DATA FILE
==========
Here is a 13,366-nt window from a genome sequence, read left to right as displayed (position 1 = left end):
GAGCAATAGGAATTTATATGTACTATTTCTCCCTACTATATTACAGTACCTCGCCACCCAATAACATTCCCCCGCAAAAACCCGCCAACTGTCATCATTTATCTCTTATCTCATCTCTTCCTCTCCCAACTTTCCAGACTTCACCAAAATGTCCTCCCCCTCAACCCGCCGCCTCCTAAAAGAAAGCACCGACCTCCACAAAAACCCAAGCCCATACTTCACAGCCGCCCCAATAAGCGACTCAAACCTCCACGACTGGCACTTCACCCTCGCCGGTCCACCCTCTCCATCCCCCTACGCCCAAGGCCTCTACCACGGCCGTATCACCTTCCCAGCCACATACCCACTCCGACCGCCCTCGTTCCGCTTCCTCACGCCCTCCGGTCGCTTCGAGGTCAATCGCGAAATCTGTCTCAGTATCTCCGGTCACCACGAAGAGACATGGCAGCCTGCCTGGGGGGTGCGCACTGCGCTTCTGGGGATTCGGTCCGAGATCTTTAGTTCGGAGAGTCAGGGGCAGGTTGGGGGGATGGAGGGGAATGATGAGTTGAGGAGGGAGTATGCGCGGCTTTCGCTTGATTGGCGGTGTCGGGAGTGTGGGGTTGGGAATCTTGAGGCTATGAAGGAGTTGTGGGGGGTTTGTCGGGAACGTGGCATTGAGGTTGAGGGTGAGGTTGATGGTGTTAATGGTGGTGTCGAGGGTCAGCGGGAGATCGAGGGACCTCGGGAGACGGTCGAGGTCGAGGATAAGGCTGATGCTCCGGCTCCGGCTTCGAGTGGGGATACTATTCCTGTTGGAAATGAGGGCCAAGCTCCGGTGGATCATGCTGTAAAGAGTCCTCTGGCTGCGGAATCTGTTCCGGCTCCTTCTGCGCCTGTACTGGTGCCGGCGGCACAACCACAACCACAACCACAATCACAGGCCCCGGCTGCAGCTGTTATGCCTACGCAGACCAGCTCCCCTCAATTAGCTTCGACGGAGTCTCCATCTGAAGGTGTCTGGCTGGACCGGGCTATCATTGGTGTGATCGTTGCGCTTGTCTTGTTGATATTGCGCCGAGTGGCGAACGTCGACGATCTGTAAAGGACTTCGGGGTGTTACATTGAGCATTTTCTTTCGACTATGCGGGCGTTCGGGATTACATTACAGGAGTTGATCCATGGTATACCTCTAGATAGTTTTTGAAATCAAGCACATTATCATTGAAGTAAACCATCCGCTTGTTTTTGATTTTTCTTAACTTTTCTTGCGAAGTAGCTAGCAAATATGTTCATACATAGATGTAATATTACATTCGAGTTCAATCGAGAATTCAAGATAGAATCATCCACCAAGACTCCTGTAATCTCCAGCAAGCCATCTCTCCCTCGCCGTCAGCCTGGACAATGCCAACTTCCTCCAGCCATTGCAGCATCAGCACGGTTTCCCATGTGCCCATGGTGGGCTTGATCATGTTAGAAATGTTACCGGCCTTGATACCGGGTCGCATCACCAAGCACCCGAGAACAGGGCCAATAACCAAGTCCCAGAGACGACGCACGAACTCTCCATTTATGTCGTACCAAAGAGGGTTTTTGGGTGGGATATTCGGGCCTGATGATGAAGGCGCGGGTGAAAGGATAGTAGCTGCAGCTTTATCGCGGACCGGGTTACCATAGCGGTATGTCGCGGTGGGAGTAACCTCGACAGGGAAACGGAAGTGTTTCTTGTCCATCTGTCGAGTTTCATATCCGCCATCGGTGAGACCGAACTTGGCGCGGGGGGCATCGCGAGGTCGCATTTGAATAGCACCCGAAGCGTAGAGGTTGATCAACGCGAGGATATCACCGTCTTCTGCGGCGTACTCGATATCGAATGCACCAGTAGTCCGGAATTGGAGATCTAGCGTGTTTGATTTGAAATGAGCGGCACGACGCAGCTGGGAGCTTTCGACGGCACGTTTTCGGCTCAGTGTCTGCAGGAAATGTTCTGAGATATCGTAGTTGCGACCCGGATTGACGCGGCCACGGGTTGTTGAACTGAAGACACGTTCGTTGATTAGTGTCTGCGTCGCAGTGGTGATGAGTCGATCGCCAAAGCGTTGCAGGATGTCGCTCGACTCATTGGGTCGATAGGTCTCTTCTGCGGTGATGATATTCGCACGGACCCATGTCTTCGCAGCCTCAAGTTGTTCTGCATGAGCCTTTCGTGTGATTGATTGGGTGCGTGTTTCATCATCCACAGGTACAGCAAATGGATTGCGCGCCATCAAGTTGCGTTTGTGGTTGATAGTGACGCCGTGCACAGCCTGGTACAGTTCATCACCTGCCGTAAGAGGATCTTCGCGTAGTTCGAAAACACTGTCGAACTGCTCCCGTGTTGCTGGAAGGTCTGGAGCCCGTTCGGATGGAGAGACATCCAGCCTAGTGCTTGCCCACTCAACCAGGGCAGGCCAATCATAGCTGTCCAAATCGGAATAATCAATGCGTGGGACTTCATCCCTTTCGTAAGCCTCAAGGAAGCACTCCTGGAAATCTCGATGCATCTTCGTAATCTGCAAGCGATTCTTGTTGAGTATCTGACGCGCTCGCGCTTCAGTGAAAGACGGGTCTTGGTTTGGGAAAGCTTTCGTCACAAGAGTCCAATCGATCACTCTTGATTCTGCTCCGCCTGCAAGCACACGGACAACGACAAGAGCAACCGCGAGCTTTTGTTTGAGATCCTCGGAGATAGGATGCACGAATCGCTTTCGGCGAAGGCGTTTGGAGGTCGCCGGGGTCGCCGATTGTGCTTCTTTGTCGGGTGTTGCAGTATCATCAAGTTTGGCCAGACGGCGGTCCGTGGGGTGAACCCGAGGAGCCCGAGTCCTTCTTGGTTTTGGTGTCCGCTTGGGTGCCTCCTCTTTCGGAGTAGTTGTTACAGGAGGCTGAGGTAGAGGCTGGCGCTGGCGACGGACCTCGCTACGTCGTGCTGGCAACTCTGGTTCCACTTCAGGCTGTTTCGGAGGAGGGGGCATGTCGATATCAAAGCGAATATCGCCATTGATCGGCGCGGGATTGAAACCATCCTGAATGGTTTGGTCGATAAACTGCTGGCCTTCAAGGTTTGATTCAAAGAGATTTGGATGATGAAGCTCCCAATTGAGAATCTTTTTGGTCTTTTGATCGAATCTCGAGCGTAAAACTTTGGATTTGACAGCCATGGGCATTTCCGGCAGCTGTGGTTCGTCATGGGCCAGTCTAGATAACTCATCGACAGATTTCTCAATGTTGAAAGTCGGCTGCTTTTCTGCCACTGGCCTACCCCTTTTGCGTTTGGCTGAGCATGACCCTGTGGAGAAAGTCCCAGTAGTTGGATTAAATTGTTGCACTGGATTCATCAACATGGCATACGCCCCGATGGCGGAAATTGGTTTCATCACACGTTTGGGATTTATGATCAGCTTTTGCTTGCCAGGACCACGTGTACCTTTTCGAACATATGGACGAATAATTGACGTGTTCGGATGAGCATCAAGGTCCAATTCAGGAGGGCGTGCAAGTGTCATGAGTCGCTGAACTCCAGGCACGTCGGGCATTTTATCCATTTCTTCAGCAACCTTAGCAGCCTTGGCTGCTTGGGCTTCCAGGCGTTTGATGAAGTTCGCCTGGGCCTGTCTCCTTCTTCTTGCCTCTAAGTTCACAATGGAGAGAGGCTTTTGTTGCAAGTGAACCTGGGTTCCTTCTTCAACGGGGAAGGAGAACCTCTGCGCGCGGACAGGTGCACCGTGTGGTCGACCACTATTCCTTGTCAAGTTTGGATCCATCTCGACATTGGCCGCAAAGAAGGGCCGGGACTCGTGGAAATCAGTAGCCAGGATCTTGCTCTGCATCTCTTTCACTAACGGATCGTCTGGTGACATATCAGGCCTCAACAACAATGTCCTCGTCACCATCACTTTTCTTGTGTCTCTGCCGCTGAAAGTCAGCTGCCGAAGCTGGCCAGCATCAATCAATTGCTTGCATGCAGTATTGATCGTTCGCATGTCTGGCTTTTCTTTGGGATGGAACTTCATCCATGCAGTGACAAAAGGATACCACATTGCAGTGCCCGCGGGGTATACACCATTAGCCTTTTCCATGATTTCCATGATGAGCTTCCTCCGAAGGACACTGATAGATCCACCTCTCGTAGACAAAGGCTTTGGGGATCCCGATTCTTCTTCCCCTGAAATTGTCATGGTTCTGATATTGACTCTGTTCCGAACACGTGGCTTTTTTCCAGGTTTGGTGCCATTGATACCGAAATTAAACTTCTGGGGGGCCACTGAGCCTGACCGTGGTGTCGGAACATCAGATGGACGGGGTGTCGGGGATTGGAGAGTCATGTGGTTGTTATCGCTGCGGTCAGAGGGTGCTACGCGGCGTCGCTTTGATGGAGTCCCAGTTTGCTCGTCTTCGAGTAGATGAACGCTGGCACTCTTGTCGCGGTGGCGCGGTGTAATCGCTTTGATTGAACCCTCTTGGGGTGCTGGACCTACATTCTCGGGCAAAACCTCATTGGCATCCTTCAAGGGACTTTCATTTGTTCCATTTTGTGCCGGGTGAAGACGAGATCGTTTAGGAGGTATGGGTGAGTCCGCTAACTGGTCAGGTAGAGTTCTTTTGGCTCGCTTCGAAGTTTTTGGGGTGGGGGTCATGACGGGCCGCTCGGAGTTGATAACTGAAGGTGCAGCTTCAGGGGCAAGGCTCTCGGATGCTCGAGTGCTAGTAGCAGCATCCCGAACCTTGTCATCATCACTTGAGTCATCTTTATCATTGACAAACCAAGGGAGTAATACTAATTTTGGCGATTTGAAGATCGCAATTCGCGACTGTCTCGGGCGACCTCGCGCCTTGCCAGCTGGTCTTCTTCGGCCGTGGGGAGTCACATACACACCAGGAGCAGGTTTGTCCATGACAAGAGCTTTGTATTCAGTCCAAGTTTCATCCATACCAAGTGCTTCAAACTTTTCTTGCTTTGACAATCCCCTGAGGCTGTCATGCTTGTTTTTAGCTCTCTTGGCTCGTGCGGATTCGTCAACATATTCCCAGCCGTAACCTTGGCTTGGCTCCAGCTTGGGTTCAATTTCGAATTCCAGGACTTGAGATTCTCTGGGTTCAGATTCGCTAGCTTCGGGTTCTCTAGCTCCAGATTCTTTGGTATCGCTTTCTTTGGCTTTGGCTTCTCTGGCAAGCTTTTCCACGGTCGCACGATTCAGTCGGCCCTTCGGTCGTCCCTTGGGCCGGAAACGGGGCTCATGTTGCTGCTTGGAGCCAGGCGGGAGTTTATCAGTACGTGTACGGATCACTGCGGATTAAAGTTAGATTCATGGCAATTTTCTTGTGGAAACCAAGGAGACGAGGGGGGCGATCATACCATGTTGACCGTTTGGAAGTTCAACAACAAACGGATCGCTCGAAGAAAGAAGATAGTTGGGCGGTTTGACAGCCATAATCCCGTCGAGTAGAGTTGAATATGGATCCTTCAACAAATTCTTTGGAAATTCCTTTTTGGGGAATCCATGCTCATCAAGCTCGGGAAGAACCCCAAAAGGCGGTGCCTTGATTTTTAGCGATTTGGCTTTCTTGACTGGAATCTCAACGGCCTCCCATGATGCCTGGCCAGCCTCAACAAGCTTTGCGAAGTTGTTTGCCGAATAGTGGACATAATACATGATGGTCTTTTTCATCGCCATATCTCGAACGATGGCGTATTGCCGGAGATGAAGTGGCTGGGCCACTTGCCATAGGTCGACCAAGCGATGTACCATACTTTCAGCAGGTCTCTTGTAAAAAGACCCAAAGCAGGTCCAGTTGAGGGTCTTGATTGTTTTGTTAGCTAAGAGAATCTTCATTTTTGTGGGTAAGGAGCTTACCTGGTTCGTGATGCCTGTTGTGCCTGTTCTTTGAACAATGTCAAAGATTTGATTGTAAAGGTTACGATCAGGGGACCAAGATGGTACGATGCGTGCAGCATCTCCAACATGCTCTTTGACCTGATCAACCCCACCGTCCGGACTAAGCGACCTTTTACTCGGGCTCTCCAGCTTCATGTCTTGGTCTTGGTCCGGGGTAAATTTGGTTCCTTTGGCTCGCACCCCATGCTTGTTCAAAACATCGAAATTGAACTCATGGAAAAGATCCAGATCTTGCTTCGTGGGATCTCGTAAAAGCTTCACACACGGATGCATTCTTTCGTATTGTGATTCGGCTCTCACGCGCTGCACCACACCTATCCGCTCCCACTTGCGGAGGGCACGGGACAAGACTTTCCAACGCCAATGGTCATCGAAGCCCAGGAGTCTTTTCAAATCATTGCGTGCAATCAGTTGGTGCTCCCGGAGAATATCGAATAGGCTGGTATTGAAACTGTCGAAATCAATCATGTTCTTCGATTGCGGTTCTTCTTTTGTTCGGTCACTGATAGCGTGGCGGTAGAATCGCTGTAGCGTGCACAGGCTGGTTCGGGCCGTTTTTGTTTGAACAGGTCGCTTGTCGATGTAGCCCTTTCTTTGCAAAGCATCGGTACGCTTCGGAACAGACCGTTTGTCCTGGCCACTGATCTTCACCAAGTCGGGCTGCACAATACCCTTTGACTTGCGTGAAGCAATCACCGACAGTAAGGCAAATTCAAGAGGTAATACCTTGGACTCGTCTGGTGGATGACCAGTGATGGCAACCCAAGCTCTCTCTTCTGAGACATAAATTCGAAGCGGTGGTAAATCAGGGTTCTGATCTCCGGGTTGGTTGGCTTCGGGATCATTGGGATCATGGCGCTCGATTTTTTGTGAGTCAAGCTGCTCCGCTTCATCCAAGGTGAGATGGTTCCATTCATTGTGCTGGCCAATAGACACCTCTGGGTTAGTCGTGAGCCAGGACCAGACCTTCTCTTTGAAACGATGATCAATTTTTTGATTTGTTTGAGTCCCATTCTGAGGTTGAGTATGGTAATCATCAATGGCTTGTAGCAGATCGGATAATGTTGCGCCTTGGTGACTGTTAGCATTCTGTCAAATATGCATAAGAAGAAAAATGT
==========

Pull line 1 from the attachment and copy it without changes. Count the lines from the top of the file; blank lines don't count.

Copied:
Here is a 13,366-nt window from a genome sequence, read left to right as displayed (position 1 = left end):